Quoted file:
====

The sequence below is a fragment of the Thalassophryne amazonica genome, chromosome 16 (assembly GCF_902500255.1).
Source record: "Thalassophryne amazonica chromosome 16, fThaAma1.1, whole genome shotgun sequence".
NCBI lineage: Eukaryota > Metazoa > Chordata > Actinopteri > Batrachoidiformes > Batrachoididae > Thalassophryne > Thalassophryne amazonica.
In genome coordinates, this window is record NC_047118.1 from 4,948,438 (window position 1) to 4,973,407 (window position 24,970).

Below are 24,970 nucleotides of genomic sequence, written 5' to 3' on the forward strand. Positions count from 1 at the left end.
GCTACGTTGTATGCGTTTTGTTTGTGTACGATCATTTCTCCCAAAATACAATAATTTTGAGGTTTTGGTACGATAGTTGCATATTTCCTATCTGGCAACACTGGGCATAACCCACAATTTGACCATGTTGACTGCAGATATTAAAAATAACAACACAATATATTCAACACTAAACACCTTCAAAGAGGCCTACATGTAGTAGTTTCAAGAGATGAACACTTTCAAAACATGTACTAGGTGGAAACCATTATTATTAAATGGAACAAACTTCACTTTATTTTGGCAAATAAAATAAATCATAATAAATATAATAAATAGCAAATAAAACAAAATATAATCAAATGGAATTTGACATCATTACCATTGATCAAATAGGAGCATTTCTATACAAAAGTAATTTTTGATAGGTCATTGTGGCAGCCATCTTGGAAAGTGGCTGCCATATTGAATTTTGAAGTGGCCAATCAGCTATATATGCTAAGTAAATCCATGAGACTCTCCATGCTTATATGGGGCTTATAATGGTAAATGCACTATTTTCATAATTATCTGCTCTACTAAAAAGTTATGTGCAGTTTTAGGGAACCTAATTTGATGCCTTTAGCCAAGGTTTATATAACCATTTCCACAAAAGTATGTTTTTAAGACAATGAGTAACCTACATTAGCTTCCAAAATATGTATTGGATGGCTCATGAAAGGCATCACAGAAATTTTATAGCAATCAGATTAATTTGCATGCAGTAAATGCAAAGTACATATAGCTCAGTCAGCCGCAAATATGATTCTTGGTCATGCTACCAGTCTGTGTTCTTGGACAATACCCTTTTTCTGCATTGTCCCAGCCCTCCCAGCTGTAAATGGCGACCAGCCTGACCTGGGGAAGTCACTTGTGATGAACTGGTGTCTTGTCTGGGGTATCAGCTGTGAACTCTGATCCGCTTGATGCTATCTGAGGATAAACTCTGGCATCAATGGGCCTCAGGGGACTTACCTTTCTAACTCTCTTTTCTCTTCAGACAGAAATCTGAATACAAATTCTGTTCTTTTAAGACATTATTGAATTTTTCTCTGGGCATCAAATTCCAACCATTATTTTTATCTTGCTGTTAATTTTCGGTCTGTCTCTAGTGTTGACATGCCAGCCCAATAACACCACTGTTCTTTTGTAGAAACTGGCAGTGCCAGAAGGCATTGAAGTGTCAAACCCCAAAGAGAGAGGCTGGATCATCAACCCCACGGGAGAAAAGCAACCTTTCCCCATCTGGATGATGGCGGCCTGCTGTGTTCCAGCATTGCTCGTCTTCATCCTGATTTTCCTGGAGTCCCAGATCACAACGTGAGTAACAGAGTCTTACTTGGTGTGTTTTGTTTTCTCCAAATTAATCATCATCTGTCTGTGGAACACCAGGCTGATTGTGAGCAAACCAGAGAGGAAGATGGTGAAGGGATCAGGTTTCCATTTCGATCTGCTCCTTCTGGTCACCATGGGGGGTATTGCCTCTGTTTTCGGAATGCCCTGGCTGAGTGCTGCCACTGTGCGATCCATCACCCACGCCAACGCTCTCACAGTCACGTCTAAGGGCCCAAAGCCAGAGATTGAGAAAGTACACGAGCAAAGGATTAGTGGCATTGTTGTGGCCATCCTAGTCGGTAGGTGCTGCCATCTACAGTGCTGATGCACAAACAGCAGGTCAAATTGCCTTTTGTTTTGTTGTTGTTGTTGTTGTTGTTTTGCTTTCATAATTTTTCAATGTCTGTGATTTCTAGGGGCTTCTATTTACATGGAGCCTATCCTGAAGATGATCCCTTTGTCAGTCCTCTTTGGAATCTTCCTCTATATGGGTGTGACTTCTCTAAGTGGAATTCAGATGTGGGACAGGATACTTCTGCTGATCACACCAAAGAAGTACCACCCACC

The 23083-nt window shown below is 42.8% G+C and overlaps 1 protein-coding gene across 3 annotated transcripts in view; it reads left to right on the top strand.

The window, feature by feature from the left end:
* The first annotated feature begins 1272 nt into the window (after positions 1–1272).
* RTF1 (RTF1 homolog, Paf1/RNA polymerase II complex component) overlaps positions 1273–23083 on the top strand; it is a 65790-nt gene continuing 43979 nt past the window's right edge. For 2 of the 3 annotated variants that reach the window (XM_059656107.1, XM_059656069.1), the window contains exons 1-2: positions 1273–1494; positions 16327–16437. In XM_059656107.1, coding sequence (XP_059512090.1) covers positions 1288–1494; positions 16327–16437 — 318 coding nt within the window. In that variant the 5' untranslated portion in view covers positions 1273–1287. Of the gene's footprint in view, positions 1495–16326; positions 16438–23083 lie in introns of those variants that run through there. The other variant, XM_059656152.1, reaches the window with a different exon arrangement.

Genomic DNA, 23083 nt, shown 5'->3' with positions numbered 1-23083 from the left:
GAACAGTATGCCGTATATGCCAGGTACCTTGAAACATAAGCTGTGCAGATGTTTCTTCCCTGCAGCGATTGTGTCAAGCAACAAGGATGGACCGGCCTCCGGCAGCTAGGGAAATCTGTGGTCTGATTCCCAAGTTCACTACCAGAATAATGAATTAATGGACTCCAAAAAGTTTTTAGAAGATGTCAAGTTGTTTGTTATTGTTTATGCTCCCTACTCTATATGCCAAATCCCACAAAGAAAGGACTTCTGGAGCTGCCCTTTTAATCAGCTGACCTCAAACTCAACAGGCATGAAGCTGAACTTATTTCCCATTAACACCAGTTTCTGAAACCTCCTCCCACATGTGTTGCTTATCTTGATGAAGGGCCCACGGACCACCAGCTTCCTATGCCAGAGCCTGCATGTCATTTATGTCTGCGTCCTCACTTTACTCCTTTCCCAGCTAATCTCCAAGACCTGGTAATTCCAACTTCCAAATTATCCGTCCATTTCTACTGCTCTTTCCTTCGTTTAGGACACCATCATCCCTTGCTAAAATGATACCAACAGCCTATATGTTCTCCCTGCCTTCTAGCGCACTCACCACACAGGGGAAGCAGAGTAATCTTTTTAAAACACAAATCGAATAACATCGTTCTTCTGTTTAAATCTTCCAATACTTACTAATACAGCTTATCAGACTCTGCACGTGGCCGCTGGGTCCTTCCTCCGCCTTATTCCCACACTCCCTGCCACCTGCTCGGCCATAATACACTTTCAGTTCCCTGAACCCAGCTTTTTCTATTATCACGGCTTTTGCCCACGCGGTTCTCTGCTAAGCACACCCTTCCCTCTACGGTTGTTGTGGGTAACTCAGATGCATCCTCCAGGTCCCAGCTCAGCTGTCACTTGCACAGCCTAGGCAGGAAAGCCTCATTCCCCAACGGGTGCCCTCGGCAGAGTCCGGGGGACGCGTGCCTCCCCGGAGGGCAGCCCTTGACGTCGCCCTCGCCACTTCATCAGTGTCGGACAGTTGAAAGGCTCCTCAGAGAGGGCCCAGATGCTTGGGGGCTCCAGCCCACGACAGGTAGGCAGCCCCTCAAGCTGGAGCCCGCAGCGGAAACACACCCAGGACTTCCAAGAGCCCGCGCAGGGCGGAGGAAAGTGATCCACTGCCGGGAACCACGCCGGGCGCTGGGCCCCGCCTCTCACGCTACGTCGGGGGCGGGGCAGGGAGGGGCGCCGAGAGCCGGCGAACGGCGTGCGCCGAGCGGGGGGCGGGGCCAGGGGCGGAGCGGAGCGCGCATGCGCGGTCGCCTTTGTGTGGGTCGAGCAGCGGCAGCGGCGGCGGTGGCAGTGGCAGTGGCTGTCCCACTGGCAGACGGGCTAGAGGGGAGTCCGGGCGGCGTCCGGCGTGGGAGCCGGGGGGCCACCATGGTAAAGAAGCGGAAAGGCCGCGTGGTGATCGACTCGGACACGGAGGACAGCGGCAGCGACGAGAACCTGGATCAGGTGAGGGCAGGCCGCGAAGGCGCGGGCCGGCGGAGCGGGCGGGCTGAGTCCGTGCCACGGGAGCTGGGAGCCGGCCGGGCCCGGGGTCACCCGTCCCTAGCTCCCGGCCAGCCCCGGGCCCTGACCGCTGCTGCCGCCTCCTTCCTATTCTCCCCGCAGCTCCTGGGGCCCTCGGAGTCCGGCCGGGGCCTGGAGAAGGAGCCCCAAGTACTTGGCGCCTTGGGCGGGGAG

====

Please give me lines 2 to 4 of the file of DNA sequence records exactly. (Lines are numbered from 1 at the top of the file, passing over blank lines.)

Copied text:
Source record: "Thalassophryne amazonica chromosome 16, fThaAma1.1, whole genome shotgun sequence".
NCBI lineage: Eukaryota > Metazoa > Chordata > Actinopteri > Batrachoidiformes > Batrachoididae > Thalassophryne > Thalassophryne amazonica.
In genome coordinates, this window is record NC_047118.1 from 4,948,438 (window position 1) to 4,973,407 (window position 24,970).